Do not start out by showing the students how to model all eight types of problems but only show them how to model one or maybe two problem then let them try to figure out how to model the other problems.  It is good to let students be perplexed but be watchful so you can prevent the perplexity from switching to frustration.  After some time of the students working on one problem ask some groups that were able to model the problem to go to the board and demonstrate it to the class to help other groups model it.  One major mistake that most of us teachers do is to go to quickly to the summarizing of the adding and subtracting rules or letting one of the top students share the patterns (rules) they noticed for adding and subtracting integers too early.  It may take a week and a half of having the students playing with the hot and cold cubes modeling the adding and subtracting of integers before you start to summarize the rules/patterns for adding and subtracting integers.

Multiplying Integers

The multiplying of integers uses the idea of hot and cold cubes or could be done with two colored counters.  The approach used in the video link below starts with multiplication being repeated addition.  Start by modeling one problem and letting the students see if they can model the rest.  Here is a video I made on this concept Hot Cubes and Cold Cubes Multiplication (https://www.youtube.com/watch?v=urYeTDhuRt8 )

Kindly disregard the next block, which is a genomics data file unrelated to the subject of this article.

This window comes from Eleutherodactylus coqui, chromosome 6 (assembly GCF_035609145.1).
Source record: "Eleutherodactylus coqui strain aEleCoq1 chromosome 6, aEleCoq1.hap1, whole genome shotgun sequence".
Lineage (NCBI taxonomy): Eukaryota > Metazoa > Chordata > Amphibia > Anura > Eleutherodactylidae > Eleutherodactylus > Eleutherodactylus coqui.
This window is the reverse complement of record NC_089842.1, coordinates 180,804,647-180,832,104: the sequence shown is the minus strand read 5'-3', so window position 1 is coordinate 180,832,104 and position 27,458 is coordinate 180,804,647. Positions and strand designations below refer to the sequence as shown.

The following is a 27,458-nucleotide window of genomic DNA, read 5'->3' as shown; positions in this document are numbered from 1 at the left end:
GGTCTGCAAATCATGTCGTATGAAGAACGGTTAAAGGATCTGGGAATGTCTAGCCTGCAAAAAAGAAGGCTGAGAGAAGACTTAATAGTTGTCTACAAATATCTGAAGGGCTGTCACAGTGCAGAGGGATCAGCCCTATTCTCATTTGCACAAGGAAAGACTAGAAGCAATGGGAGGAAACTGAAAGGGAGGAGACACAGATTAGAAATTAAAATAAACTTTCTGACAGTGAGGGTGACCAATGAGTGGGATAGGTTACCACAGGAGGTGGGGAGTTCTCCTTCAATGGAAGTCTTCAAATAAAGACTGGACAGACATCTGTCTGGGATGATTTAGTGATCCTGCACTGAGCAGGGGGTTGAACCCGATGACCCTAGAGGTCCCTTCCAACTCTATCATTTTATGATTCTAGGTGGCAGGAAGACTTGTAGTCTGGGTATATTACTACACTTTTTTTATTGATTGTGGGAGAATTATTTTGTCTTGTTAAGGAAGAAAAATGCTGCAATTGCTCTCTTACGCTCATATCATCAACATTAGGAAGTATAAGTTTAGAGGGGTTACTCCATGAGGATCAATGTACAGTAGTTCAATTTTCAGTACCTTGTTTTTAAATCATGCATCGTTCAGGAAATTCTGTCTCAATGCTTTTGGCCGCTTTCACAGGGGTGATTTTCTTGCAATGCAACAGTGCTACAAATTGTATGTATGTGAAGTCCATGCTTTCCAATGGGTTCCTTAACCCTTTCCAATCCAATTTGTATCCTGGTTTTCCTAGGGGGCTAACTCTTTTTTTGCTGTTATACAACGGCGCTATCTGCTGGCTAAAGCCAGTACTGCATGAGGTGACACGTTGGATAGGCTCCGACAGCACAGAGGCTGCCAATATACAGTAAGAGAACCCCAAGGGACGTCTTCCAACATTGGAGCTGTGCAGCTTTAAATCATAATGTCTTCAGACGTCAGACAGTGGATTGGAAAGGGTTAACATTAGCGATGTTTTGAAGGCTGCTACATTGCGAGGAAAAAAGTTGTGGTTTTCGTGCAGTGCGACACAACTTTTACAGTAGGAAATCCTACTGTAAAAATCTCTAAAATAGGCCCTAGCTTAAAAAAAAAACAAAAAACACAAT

Dividing Rational Numbers

I have only seen one way in which students can use manipulatives to model dividing of rational numbers that works wells and that is the approach that I am sharing with you.  This approach uses unifix cubes to model the dividing of rational numbers.  Most people like a story and there is a short story that leads the students into modeling the problems.  Start with an easy problem then continue to asking more and more complex questions.  Here is a video I made on this concept Dividing Rational Numbers with Bricks (https://www.youtube.com/watch?v=0pMBRo46JZA )

Some of the above topics do not apply a lot to high school students but the next few topics do have some application algebra and other high school.